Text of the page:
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Ancient Clam Shell Jewelry from Prehistoric Israel

Intriguing archaeological news from Qafzeh Cave, a prehistoric burial site located at the bottom of Mount Precipice in Israel.  The anatomically modern human remains found interred in the cave are 92,000 years old–among the oldest Homo Sapiens remains discovered outside of Africa.  However the cave did not just contain ancient skeletal remains–indeed the upper levels of the cave (which is to say, the younger/newer layers) were filled with stoves, stone tools, animal bones and all manner of campsite detritus.  Yet, we are interested in the layers below the ancient graves which predate them by tens of thousands of years.  In these strata, anthropologists discovered the shells of Glycymeris bivalves, carried from the Mediterranean Sea 35 kilometers away.

The shells bear evidence of having been prepared (perferrated/polished) and hung on wild flax string.  Some shells even had ochre stains on them.  These were special adornments–jewelry–for the humans who dwelt in the Lower Galilee region of Israel 120,000 years ago.  They are striking in their lack of obvious utility, and are among the first cultural artifacts known.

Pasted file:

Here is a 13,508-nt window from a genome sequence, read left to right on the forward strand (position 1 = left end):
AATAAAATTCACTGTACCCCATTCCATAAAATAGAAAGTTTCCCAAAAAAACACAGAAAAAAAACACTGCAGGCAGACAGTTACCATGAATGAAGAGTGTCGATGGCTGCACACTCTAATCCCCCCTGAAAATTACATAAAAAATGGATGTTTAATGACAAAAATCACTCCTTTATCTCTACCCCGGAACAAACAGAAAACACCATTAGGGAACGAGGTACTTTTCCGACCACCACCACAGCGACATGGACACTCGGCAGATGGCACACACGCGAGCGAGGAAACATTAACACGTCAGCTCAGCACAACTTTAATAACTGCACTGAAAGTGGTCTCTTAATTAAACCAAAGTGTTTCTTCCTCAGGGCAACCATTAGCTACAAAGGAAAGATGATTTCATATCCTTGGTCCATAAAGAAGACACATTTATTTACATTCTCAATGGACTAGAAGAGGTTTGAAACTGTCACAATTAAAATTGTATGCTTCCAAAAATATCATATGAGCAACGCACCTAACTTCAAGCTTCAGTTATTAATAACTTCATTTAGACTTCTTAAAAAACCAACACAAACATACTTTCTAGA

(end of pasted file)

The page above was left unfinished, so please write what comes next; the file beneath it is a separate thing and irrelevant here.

Alas, we can not know the precise meaning which these adornments had for the hunter-gatherer folks of prehistoric Galilee, but, based on everything we know about subsequent humans we can certainly make intelligent guesses. The shells were ornaments which indicated status.  They could also have indicated group identity or reflected personal beliefs of the wearer.  Another nearby cave had shells from 160,000 years ago–which must also have been carried by ancient humans to that site.  Yet the 160,000 year old shells had no perforations or marks of wear from string.  Somewhere between 120,000 and 160,000 years ago we made some real leaps forward in terms of string and accessories!  It doesn’t surprise me that the phylum Mollusca was involved (obviously clams had been important to us as food and tools for tens of thousands of years before we discovered their use as stringed body ornaments), yet I do find it worthy of comment.